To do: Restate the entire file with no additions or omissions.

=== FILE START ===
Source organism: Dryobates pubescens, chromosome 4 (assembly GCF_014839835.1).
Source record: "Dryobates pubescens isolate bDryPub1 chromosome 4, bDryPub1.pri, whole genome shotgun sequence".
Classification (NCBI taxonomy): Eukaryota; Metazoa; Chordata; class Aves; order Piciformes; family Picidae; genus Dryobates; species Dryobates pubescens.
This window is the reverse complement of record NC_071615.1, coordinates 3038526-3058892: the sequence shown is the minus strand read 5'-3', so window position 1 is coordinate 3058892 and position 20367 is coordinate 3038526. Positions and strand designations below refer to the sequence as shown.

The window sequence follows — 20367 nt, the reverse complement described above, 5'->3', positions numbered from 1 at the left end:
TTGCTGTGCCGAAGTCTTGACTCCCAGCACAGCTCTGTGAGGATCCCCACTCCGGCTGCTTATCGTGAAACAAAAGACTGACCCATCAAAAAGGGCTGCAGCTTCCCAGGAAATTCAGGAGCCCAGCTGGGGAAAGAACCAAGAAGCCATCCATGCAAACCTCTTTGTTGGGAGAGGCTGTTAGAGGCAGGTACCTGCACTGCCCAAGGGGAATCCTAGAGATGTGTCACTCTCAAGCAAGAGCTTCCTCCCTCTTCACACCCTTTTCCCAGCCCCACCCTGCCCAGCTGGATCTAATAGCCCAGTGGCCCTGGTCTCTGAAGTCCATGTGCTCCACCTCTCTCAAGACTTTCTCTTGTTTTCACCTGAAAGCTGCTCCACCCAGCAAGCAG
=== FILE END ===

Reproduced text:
Source organism: Dryobates pubescens, chromosome 4 (assembly GCF_014839835.1).
Source record: "Dryobates pubescens isolate bDryPub1 chromosome 4, bDryPub1.pri, whole genome shotgun sequence".
Classification (NCBI taxonomy): Eukaryota; Metazoa; Chordata; class Aves; order Piciformes; family Picidae; genus Dryobates; species Dryobates pubescens.
This window is the reverse complement of record NC_071615.1, coordinates 3038526-3058892: the sequence shown is the minus strand read 5'-3', so window position 1 is coordinate 3058892 and position 20367 is coordinate 3038526. Positions and strand designations below refer to the sequence as shown.

The window sequence follows — 20367 nt, the reverse complement described above, 5'->3', positions numbered from 1 at the left end:
TTGCTGTGCCGAAGTCTTGACTCCCAGCACAGCTCTGTGAGGATCCCCACTCCGGCTGCTTATCGTGAAACAAAAGACTGACCCATCAAAAAGGGCTGCAGCTTCCCAGGAAATTCAGGAGCCCAGCTGGGGAAAGAACCAAGAAGCCATCCATGCAAACCTCTTTGTTGGGAGAGGCTGTTAGAGGCAGGTACCTGCACTGCCCAAGGGGAATCCTAGAGATGTGTCACTCTCAAGCAAGAGCTTCCTCCCTCTTCACACCCTTTTCCCAGCCCCACCCTGCCCAGCTGGATCTAATAGCCCAGTGGCCCTGGTCTCTGAAGTCCATGTGCTCCACCTCTCTCAAGACTTTCTCTTGTTTTCACCTGAAAGCTGCTCCACCCAGCAAGCAG